The Financial Times has a slightly bizarre article on the application of neuroscience to architecture that suggests that we’re genetically predisposed to feel relaxed around flowers, the hearth and food, and that homes need to be designed to release certain neurotransmitters.
The piece is about the Academy of Neuroscience for Architecture (ANFA) which aims to use neuroscience in building design and encourage brain research into the effects of buildings.
I’m all for the wider application of neuroscience, and I’m sure there are some relevant findings that could be applied, but the article is full of so many erroneous brain clich√©s that I just despair.
Zeisel is also a director of the Academy of Neuroscience for Architecture (ANFA), an organisation launched in 2003 to encourage scientists to get out of the lab and partner with architects and designers. “It’s the future of the field,” he says. “People might ask what neuroscience has to do with designing an ‘emotional’ house but our emotions are managed by our brain,” Zeisel says. “When our brains are happy a certain endorphin gets released, so we need to design homes in order to release that neuro-transmitter.”
Endorphins are the brain’s natural opioids and are released in a wide variety of situations. They are indeed released when we feel pleasure, but are also released when we feel stress or pain.
So designing homes to maximise the release of endorphins will just as likely lead to uncomfortable, stressful hell-holes.
Take our desire for eye contact with others as an example. “A couple of million kitchens are planned each year and probably only about 5 per cent obey the most basic principles for human communication,” [kitchen designer!] Grey says. In most, the person preparing the food at the sink, stove or counter has to face away from his or her family or guests, decreasing sociability in what should be a social zone. “As a result the brain continues to produce adrenalin and cortisol, the hormones associated with fear and anxiety,” he says. “Whereas if they are facing [into the room] then oxytocin, the bonding hormone, and serotonin, associated with relaxation and enjoyment, are released.”
So, it not only makes the common but false link between specific mental states and general neurotransmitters, makes unproven claims between specific activies and the release of these neurotransmitters, but also makes the unsupported claim that facing away from people in the kitchen causes fear and anxiety, while facing towards them causes relaxation and enjoyment.
Zeisel suggests that responses to some features of the home might even be innate. “We are born with genetically developed instincts that make us feel relaxed around flowers, the hearth, food and water,” he says. “It’s simply an emotional need and using those things in the environment will make us feel more comfortable.” On the flip side, places that seem too sterile or too confusing are perceived as dangerous, which can trigger the hypothalamus to release stress hormones.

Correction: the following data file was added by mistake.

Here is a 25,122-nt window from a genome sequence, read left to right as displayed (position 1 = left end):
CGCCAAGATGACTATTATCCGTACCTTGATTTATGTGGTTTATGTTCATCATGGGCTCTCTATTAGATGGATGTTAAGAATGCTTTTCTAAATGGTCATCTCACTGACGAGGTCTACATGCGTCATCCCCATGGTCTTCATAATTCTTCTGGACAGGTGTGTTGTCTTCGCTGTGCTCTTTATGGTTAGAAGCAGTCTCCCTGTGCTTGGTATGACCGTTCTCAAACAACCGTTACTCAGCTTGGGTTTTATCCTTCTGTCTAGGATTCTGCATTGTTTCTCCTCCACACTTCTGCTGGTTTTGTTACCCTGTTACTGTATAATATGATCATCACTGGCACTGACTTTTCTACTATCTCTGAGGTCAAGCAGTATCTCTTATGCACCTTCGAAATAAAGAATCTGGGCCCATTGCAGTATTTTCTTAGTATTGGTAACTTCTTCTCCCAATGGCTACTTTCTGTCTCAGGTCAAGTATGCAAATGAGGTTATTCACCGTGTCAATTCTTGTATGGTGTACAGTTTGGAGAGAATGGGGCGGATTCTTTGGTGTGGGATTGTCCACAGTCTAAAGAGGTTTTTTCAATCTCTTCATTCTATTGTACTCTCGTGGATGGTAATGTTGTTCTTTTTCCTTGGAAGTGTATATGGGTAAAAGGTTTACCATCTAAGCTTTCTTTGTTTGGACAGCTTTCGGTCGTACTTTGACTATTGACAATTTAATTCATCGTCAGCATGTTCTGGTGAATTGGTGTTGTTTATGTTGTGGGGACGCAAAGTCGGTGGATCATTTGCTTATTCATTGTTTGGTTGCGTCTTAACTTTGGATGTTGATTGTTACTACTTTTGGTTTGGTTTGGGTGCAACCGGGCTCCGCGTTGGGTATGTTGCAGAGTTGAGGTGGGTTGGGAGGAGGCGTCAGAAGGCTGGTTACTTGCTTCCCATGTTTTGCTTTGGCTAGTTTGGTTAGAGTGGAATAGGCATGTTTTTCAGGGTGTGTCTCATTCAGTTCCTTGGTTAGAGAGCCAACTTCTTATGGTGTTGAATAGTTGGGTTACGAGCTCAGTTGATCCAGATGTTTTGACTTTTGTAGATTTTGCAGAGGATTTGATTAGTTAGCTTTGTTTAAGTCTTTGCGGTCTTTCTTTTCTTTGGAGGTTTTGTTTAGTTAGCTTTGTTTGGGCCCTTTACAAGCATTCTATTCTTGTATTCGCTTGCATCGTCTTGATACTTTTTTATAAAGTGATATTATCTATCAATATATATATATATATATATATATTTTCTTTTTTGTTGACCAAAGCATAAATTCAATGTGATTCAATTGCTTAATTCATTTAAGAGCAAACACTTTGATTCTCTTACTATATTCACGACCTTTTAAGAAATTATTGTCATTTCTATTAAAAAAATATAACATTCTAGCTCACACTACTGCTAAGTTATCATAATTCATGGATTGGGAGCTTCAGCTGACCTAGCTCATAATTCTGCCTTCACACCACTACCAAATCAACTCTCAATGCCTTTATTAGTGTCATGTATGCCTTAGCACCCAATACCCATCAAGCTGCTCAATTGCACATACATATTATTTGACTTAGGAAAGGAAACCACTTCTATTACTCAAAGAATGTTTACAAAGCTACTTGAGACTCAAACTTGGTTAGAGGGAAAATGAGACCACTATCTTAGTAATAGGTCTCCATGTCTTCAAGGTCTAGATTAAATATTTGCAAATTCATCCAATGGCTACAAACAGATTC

There’s no evidence that we are genetically predisposed to feel relaxed around “flowers, the hearth, food and water”. Perceiving things are dangerous does indeed lead to the release of stress-related hormones, but there’s no evidence that ‘confusing’ or ‘sterile’ buildings do this.
Of course, buildings that are ‘too sterile’ or ‘too confusing’ might do, but therein lies a circular argument, because you’ve already defined them as having a negative influence.
Professor Joan Meyers-Levy of the University of Minnesota’s Carlson School of Management is another academic interested in how our surroundings affect our physical and mental states. Her research shows that when people are in a room with high ceilings, it activates sections of the right brain associated with freedom and abstract thinking. In low-ceilinged rooms, more constrained thinking is brought to the fore. “There’s a preference in terms of real estate for high ceilings and it‚Äôs [not only] the sense of power and wealth that conveys but also [the fact that] vertical space could have a beneficial mental influence,” she says.
To be completely fair to Meyers-Levey, her study [pdf] was a perfectly reasonable investigation into the effect of ceiling height on priming – an effect where an initial stimulus quickens your ability to react to related things.
However, the brain is not even mentioned in the paper, let alone measured in any way. The bit about high-ceilings activating the ‘right brain’ has just been added, seemingly from nowhere, by the journalist.
Two papers were recently published in Cell about the application of neuroscience to architecture, but importantly, they speculate, but don’t actually reference any studies that have looked at the influence of building design on the brain. The article then goes on to repeat several of the speculations as fact.
I think the article may be a candidate for the Dr Alfred Crockus Award for the Misuse of Neuroscience.
As an aside, Crockus fans may be interested to hear that he’s been tracked down to the hitherto unknown but undoubtedly endorphin stimulating ‘Boston Medical University Hospital’.
UPDATE: Christian just reminded me that he wrote an article for The Psychologist late last year that looked at how psychology is being increasingly used in architecture. It also discusses specific scientific research on psychology and building design. It’s an excellent antidote to the Crockus from the FT.